Wednesday, May 19, 2010

Cooking Momofuku pork buns

We were cooking with friends this weekend, so I decided to make David Chang's signature dish - Momofuku pork buns.

First off, I couldn't find pork belly at either Wegman's or Whole Foods, but thank goodness for the Amish market. I got a great thick piece of pork belly there and set it up to brine overnight in a solution of water, salt and sugar.

I followed David Chang's recipe on epicurious, which was actually different than the one in his cookbook. The one online was brined in liquid as opposed to dry-rubbed in the cookbook, and the meat is kept in the juices throughout the whole process, so I figured maybe we'd end up with juicier pork.

After brining for 12 hours, I set to roasting the pork belly - fat side up - in a low temperature oven - 250 degrees for 2 1/2 hours. Then you turn the heat up to 450 and continue baking uncovered for 1/2 hour to crisp the fat.

Next the whole thing is chilled. This let me skim off the fat from the juices, plus it makes the pork much easier to slice.

After cutting into slices, you keep the slices in the juice, then right before serving, reheat covered in the oven.

Chang also had a recipe for the steamed buns, but I wasn't ambitious enough to try those yet. Instead, I bought buns from the Asian market, and steamed them while the pork was reheating.

Finally last step is assembling - hoisin sauce, pork, cucumbers and scallions. Delicious!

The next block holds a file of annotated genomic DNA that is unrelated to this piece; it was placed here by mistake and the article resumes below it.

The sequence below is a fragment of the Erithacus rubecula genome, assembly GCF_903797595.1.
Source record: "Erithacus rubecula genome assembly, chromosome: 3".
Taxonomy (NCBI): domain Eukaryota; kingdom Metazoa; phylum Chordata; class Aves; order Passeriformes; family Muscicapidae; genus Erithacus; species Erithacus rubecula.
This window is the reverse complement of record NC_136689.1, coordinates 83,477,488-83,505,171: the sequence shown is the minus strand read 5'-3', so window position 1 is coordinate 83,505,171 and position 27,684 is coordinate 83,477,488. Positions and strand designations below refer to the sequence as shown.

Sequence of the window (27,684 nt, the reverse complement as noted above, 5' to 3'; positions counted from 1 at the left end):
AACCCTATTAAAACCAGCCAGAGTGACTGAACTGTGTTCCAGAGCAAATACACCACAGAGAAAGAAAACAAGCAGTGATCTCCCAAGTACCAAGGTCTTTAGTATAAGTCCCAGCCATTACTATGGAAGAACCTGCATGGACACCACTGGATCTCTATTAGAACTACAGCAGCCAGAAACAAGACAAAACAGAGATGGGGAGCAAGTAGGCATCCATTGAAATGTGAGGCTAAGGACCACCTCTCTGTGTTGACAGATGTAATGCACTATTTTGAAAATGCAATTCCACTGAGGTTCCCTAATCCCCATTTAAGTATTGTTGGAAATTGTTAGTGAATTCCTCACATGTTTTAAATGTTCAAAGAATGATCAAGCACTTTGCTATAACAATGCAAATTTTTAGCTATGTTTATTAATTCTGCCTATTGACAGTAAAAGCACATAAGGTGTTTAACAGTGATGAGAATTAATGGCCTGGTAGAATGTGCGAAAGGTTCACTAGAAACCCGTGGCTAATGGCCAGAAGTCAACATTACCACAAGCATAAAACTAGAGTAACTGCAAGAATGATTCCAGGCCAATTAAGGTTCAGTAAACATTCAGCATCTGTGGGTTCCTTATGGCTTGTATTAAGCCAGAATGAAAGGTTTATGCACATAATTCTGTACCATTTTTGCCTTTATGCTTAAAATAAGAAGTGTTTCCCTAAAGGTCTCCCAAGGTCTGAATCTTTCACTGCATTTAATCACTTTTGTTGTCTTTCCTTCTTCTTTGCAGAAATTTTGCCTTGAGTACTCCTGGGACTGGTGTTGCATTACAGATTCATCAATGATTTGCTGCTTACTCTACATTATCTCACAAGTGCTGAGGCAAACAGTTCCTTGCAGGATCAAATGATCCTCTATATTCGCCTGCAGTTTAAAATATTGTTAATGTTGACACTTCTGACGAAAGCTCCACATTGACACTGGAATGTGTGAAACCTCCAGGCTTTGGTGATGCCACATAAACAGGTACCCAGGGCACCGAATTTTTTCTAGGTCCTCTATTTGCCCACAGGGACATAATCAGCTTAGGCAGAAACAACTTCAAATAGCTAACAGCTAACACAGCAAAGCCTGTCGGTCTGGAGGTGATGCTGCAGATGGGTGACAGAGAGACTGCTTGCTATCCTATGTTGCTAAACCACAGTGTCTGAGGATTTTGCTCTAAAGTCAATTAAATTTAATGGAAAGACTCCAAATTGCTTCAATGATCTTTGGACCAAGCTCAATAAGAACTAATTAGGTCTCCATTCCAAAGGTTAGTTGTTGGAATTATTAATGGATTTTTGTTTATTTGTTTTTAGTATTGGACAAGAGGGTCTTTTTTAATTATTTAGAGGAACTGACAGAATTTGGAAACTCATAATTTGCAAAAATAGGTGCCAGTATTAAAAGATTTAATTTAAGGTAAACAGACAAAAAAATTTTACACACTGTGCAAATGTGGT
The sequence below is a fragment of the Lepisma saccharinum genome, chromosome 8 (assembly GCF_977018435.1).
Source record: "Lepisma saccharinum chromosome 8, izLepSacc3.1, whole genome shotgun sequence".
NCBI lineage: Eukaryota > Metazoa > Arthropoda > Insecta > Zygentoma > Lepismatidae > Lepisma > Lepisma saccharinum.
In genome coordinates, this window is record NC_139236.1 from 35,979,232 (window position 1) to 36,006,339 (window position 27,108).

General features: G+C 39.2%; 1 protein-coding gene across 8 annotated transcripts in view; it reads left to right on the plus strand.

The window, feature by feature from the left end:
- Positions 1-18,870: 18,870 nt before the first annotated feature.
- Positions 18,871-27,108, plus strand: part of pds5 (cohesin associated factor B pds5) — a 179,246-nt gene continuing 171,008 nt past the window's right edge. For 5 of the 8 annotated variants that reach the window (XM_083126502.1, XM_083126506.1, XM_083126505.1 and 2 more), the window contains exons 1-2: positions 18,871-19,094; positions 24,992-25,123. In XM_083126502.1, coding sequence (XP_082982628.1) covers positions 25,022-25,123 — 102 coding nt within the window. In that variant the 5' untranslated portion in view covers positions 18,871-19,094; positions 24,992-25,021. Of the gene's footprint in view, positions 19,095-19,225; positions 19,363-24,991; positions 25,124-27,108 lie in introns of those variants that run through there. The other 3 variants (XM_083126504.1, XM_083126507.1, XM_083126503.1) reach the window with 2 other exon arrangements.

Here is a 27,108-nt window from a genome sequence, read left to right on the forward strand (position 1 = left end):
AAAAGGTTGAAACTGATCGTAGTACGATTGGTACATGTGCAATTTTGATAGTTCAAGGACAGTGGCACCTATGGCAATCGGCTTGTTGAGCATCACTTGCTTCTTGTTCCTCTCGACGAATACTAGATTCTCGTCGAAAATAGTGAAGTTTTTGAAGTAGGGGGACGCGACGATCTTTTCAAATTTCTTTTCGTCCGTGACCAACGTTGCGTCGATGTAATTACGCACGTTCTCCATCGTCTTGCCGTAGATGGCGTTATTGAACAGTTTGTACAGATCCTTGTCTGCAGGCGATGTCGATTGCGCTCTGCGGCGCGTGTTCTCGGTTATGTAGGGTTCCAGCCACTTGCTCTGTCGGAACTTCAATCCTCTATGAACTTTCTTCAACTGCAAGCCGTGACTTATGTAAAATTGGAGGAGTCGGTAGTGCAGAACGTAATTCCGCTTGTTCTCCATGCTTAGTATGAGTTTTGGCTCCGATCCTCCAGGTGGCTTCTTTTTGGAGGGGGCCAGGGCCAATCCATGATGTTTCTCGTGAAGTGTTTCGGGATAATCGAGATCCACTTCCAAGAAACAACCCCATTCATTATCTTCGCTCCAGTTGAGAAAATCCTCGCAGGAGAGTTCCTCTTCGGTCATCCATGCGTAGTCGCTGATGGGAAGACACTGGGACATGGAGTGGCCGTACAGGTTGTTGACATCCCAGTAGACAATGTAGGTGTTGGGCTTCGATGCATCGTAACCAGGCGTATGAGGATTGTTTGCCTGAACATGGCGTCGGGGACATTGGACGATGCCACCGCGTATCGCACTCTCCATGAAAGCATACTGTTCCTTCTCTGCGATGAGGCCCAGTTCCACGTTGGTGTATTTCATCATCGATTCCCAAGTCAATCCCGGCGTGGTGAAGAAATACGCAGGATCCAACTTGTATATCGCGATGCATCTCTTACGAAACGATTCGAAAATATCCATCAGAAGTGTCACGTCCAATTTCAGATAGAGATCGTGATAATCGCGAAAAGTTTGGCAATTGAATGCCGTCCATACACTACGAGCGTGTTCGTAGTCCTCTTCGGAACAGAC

Post by fougoo, photos by 1000yregg


theminx said...

That looks fantastic - just like the real thing! What did it taste like? Was it worth doing? Would you do it again? And one more question - which Asian market?

fougoo said...

Yes, the pork was fabulous - I thought they tasted like the real thing! Definitely worth doing - the pork was very easy to prepare!

I think the hard part is the making the buns from scratch, but if you read the Momofuku cookbook, David Chang is in love with the buns at a Chinese restaurant in NYC and when he goes to the chef there to ask for the recipe, the chef admits that he buys the buns in bulk from a place in Flushing or someplace like that! So David Chang actually goes out to that place and finds out how to make them, and devises his own recipe.

But all that is to say that just like dried pasta isn't all bad, I think if you find good locally made store-bought buns you're ok. I got mine at the Asian Food Market in Plainsboro - the buns were in the refrigerated section, not frozen, and I think they came from New York.

Good luck!